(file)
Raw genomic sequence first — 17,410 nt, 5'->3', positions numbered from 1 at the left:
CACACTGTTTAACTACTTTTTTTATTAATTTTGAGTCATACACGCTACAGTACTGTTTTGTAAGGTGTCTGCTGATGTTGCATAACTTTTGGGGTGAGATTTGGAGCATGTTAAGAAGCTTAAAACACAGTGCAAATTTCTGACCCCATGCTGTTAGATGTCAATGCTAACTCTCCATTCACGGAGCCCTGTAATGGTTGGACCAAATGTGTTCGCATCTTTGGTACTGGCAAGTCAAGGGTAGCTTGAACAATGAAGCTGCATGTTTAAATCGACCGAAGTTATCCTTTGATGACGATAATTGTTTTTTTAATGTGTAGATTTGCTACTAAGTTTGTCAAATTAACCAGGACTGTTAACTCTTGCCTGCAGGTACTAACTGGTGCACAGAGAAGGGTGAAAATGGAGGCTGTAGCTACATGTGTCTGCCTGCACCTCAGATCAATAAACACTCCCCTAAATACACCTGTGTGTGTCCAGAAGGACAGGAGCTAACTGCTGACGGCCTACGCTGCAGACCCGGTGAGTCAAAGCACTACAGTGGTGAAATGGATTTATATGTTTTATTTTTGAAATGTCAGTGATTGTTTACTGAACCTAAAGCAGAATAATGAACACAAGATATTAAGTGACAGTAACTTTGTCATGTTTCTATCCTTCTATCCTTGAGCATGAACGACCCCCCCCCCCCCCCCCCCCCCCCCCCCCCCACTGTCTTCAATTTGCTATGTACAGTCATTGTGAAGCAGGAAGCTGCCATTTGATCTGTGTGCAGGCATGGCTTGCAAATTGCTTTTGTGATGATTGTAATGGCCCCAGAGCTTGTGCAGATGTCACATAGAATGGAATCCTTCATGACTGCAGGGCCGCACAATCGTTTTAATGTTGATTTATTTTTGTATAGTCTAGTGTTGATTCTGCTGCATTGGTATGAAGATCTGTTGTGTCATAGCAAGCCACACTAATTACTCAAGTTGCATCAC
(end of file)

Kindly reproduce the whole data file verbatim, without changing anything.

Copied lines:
Raw genomic sequence first — 17,410 nt, 5'->3', positions numbered from 1 at the left:
CACACTGTTTAACTACTTTTTTTATTAATTTTGAGTCATACACGCTACAGTACTGTTTTGTAAGGTGTCTGCTGATGTTGCATAACTTTTGGGGTGAGATTTGGAGCATGTTAAGAAGCTTAAAACACAGTGCAAATTTCTGACCCCATGCTGTTAGATGTCAATGCTAACTCTCCATTCACGGAGCCCTGTAATGGTTGGACCAAATGTGTTCGCATCTTTGGTACTGGCAAGTCAAGGGTAGCTTGAACAATGAAGCTGCATGTTTAAATCGACCGAAGTTATCCTTTGATGACGATAATTGTTTTTTTAATGTGTAGATTTGCTACTAAGTTTGTCAAATTAACCAGGACTGTTAACTCTTGCCTGCAGGTACTAACTGGTGCACAGAGAAGGGTGAAAATGGAGGCTGTAGCTACATGTGTCTGCCTGCACCTCAGATCAATAAACACTCCCCTAAATACACCTGTGTGTGTCCAGAAGGACAGGAGCTAACTGCTGACGGCCTACGCTGCAGACCCGGTGAGTCAAAGCACTACAGTGGTGAAATGGATTTATATGTTTTATTTTTGAAATGTCAGTGATTGTTTACTGAACCTAAAGCAGAATAATGAACACAAGATATTAAGTGACAGTAACTTTGTCATGTTTCTATCCTTCTATCCTTGAGCATGAACGACCCCCCCCCCCCCCCCCCCCCCCCCCCCCCCACTGTCTTCAATTTGCTATGTACAGTCATTGTGAAGCAGGAAGCTGCCATTTGATCTGTGTGCAGGCATGGCTTGCAAATTGCTTTTGTGATGATTGTAATGGCCCCAGAGCTTGTGCAGATGTCACATAGAATGGAATCCTTCATGACTGCAGGGCCGCACAATCGTTTTAATGTTGATTTATTTTTGTATAGTCTAGTGTTGATTCTGCTGCATTGGTATGAAGATCTGTTGTGTCATAGCAAGCCACACTAATTACTCAAGTTGCATCAC